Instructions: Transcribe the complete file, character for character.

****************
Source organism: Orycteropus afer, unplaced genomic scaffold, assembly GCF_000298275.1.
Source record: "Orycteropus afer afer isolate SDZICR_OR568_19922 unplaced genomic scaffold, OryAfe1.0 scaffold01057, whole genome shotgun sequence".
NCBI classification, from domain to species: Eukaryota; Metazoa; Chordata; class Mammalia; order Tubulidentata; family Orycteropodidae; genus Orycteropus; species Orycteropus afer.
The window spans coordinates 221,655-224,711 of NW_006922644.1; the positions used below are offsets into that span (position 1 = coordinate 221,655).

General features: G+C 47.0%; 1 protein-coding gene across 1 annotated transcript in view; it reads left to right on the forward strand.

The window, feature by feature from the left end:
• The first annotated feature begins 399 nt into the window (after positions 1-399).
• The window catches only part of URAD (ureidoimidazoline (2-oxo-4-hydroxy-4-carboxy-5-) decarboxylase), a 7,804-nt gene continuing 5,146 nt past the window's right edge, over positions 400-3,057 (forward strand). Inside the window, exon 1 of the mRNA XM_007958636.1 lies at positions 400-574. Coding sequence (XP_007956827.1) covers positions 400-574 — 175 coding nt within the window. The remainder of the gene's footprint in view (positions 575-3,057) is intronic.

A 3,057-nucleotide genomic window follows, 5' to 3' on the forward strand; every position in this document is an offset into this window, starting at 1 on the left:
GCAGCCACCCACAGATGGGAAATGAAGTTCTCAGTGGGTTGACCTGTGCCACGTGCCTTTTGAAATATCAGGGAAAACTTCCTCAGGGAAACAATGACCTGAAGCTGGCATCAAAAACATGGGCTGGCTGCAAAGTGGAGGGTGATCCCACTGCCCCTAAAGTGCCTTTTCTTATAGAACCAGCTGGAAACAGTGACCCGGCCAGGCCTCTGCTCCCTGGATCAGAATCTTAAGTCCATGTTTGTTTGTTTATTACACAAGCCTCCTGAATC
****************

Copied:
Source organism: Orycteropus afer, unplaced genomic scaffold, assembly GCF_000298275.1.
Source record: "Orycteropus afer afer isolate SDZICR_OR568_19922 unplaced genomic scaffold, OryAfe1.0 scaffold01057, whole genome shotgun sequence".
NCBI classification, from domain to species: Eukaryota; Metazoa; Chordata; class Mammalia; order Tubulidentata; family Orycteropodidae; genus Orycteropus; species Orycteropus afer.
The window spans coordinates 221,655-224,711 of NW_006922644.1; the positions used below are offsets into that span (position 1 = coordinate 221,655).

General features: G+C 47.0%; 1 protein-coding gene across 1 annotated transcript in view; it reads left to right on the forward strand.

The window, feature by feature from the left end:
• The first annotated feature begins 399 nt into the window (after positions 1-399).
• The window catches only part of URAD (ureidoimidazoline (2-oxo-4-hydroxy-4-carboxy-5-) decarboxylase), a 7,804-nt gene continuing 5,146 nt past the window's right edge, over positions 400-3,057 (forward strand). Inside the window, exon 1 of the mRNA XM_007958636.1 lies at positions 400-574. Coding sequence (XP_007956827.1) covers positions 400-574 — 175 coding nt within the window. The remainder of the gene's footprint in view (positions 575-3,057) is intronic.

A 3,057-nucleotide genomic window follows, 5' to 3' on the forward strand; every position in this document is an offset into this window, starting at 1 on the left:
GCAGCCACCCACAGATGGGAAATGAAGTTCTCAGTGGGTTGACCTGTGCCACGTGCCTTTTGAAATATCAGGGAAAACTTCCTCAGGGAAACAATGACCTGAAGCTGGCATCAAAAACATGGGCTGGCTGCAAAGTGGAGGGTGATCCCACTGCCCCTAAAGTGCCTTTTCTTATAGAACCAGCTGGAAACAGTGACCCGGCCAGGCCTCTGCTCCCTGGATCAGAATCTTAAGTCCATGTTTGTTTGTTTATTACACAAGCCTCCTGAATC